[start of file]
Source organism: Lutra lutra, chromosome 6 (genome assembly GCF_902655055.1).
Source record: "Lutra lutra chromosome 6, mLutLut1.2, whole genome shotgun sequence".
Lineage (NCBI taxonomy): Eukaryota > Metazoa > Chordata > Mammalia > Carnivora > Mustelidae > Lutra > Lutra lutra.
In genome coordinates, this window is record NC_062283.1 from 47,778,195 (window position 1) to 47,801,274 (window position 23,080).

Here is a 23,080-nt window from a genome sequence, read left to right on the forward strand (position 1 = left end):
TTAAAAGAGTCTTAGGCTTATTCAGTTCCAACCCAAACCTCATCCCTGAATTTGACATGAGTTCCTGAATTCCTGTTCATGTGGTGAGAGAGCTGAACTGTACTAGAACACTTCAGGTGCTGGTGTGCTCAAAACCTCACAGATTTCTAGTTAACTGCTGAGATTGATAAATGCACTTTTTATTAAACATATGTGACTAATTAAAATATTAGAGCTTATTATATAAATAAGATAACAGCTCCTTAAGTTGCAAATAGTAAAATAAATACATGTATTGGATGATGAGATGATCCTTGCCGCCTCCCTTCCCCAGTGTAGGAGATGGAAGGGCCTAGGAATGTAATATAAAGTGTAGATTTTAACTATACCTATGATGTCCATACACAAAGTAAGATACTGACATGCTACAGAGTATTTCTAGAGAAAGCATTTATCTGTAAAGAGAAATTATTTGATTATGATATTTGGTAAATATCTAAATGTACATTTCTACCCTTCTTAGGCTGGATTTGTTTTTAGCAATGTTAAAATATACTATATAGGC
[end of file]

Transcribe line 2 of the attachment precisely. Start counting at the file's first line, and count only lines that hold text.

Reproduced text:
Source record: "Lutra lutra chromosome 6, mLutLut1.2, whole genome shotgun sequence".